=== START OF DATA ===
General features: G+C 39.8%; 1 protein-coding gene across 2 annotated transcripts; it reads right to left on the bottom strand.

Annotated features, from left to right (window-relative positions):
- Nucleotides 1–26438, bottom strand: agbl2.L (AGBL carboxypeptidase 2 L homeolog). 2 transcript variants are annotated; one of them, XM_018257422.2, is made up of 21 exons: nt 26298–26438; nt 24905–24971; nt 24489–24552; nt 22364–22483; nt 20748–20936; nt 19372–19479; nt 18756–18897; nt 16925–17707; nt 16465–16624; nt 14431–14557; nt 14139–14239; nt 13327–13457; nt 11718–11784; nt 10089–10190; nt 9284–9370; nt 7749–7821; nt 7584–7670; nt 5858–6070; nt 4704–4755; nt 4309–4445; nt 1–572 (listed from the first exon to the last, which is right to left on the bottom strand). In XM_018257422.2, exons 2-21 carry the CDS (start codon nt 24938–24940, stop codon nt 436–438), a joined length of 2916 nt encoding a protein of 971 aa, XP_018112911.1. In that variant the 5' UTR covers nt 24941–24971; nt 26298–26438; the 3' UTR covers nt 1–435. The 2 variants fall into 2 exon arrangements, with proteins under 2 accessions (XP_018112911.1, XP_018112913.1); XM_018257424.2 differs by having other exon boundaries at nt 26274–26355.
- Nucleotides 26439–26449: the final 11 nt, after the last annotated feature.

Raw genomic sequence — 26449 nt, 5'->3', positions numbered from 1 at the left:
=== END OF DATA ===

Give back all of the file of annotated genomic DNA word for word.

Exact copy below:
General features: G+C 39.8%; 1 protein-coding gene across 2 annotated transcripts; it reads right to left on the bottom strand.

Annotated features, from left to right (window-relative positions):
- Nucleotides 1–26438, bottom strand: agbl2.L (AGBL carboxypeptidase 2 L homeolog). 2 transcript variants are annotated; one of them, XM_018257422.2, is made up of 21 exons: nt 26298–26438; nt 24905–24971; nt 24489–24552; nt 22364–22483; nt 20748–20936; nt 19372–19479; nt 18756–18897; nt 16925–17707; nt 16465–16624; nt 14431–14557; nt 14139–14239; nt 13327–13457; nt 11718–11784; nt 10089–10190; nt 9284–9370; nt 7749–7821; nt 7584–7670; nt 5858–6070; nt 4704–4755; nt 4309–4445; nt 1–572 (listed from the first exon to the last, which is right to left on the bottom strand). In XM_018257422.2, exons 2-21 carry the CDS (start codon nt 24938–24940, stop codon nt 436–438), a joined length of 2916 nt encoding a protein of 971 aa, XP_018112911.1. In that variant the 5' UTR covers nt 24941–24971; nt 26298–26438; the 3' UTR covers nt 1–435. The 2 variants fall into 2 exon arrangements, with proteins under 2 accessions (XP_018112911.1, XP_018112913.1); XM_018257424.2 differs by having other exon boundaries at nt 26274–26355.
- Nucleotides 26439–26449: the final 11 nt, after the last annotated feature.

Raw genomic sequence — 26449 nt, 5'->3', positions numbered from 1 at the left: